When I joined Typeform, we were a small group of people in a much smaller office. Back then, everything worked organically and feedback came naturally. We had company meetings every couple of weeks, and spontaneous get-togethers when needed.
Then everything changed.
In 2016, our team nearly tripled in size. So we moved to a much larger office, scattering people from the barception to the “swimming pool.”
More people meant more meetings and tighter deadlines. And this meant we could easily go a few days without interacting with people sitting in different spots. It happens when your headcount grows like this:
So we had a challenge: continue to grow while maintaining the culture of trust we’d worked so hard to nurture.
Our answer? Create a culture of continuous feedback.
“Feedback is not a dirty word. When experienced properly, it fosters growth and reinforces trust.”
We wanted to create a place where employee feedback is natural and ongoing—not just another box to tick.
We also knew that 40% of employees are actively disengaged at work because of inadequate feedback.
What about workers who receive feedback? They’re more motivated, more engaged, and less likely to quit. Plus, we wanted our people to grow as individuals, and the cornerstone of continuous learning is feedback.
So how did we get started? Here are the ten initiatives that helped us launch our employee feedback culture.
They say that “people don’t leave companies, they leave managers.” So when our horizontal teams started gaining structure, we knew we needed a place for managers and team members to talk.
Our approach? Encourage managers to coordinate recurring 1:1 meetings with every person in their team. We didn’t set strict guidelines, we let things unfold naturally.
Because the idea wasn’t to turn out status reports. The goal was to create a space where people could talk openly and honestly. Instead of focusing on projects and tasks, the emphasis was on each person’s challenges, goals, engagement, and career plan.
How often should people meet? We let the teams decide that too—whatever worked best for them. Usually, when things are going great, fewer meetings are needed. But if someone is underperforming, we encourage managers to commit to more regular meetings, ideally once a week.
These meetings are also designed to promote better ways of mentoring. A huge part of this was encouraging managers to listen.
“Employees always have something to say, and no matter if it’s good or bad, the manager should want to hear it.”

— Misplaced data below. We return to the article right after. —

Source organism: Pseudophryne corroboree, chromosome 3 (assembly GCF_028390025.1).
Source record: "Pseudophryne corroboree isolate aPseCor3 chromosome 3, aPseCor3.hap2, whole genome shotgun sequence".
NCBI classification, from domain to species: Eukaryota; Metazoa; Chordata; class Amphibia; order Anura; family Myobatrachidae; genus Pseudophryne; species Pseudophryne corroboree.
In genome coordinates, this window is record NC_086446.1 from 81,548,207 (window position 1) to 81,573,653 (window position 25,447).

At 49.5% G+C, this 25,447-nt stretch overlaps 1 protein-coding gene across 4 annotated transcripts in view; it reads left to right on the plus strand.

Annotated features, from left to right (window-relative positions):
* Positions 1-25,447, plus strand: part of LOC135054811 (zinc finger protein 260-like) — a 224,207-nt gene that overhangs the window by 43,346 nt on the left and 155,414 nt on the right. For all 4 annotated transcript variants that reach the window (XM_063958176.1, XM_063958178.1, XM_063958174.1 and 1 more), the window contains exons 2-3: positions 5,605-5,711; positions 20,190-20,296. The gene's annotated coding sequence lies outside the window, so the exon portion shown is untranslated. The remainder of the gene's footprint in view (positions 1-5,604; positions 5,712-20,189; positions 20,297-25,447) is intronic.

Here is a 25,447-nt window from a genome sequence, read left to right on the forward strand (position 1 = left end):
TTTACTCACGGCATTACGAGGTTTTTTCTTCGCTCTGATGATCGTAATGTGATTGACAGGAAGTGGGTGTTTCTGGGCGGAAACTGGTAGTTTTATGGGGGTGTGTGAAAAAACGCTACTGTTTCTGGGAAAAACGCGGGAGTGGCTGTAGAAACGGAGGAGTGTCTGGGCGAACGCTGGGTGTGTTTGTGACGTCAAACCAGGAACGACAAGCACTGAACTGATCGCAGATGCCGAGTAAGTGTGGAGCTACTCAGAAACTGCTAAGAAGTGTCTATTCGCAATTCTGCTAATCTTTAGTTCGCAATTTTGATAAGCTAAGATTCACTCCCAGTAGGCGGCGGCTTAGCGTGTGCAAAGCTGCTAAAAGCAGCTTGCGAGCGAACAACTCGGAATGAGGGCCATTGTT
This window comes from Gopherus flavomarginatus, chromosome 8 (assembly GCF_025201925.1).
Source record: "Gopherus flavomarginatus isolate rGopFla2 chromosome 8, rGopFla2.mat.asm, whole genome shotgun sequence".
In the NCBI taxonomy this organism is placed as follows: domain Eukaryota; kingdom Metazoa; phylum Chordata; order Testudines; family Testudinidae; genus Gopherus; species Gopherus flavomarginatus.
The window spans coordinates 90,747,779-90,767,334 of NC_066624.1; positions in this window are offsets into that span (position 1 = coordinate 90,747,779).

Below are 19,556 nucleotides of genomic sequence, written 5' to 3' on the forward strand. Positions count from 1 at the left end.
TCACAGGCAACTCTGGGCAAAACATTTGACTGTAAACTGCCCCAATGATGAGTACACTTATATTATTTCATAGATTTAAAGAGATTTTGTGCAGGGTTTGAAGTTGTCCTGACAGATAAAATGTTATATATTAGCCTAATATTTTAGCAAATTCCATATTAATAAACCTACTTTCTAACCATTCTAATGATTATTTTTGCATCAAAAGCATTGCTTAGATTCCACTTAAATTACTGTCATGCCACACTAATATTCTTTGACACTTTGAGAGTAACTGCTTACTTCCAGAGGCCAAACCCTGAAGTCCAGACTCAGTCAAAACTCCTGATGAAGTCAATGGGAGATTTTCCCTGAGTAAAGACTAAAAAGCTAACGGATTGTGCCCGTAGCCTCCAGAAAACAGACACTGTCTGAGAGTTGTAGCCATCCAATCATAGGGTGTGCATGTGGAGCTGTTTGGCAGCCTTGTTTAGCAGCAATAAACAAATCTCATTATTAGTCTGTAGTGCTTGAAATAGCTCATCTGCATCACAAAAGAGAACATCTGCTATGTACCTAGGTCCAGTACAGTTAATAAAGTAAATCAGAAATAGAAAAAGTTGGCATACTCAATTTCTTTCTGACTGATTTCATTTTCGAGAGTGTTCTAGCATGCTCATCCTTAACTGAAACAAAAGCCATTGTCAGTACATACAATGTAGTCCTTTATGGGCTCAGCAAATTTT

This focus on reciprocal feedback has improved our team engagement. We’re now better able to detect issues of motivation, performance, and a lack of vision or higher purpose.
How do you recognize people who go above and beyond? And the less-commonly asked: how can you encourage people to recognize coworkers who go out of their way?
Simple: you empower employees to hand out bonuses.
No, you don’t give out the keys to the cash box. You get started with Bonus.ly—a tool that lets employees give micro-bonuses using their very own currency. We call ours “typecoins.”
Every month, employees are given a set number of typecoins to distribute however they want. A coworker put in extra time to help someone finish a project? A team member delivered an amazing presentation? Toss them some typecoins.
Bonus.ly in action at Typeform:
People also use hashtags to promote company values: #seek_to_innovate, #practice_empathy, and #leave_space_for_fun. But of course, givers can add any hashtag they like: #vision, #creativity, #yourock, #I_owe_you_a_beer.
And what can people do with ther typecoins? Trade them in for credits on Amazon, PayPal, and lots of other things. Employees can even donate typecoins to charities or other causes of their choice.
In the end, it’s all about publicly recognizing our peers’ work and reinforcing the right values. This is even more important as we scale. It’s less about the typecoins given, and more about enabling people to applaud someone else’s valuable contribution.
When you’re growing fast, it’s normal to look for ways to streamline things. But you should never cut corners with the care you give new hires.
Feedback started as a natural part of onboarding. We informally checked in with newbies as they transitioned to their teams. But after a while, we started embracing more standard feedback checkpoints.
Now we have two meetings: one at six weeks, and one at the three-month point. Here, they’ll meet with their manager and their People Partner—the recruiter who was first in touch with them during the hiring process—who also becomes their main point of contact in the People Operations Team.
What do we talk about? Things like goals, expectations, and gaps we could help fill. And just like the manager meetings, we strive to make sure that feedback goes both ways. This way, our onboarding keeps improving too.
It’s also the perfect way to educate new people on our feedback culture, and to stimulate their hunger for feedback themselves. It’s part of our journey to democratize the concept of feedback, and it starts by making employee feedback a natural thing from day one.
Remember what we said: 40% of employees feel underappreciated at work. This takes a huge swing at productivity.
So a couple times of year, we check in to see how happy and engaged our typeformers feel at work.
Of course we get the general vibe by asking questions like “How do you feel about coming to work every morning?” But we also dive into more touchy topics:
But why does our employee engagement survey work so well? Because it’s honest, it’s conversational, and it lets people know how we’re using the results.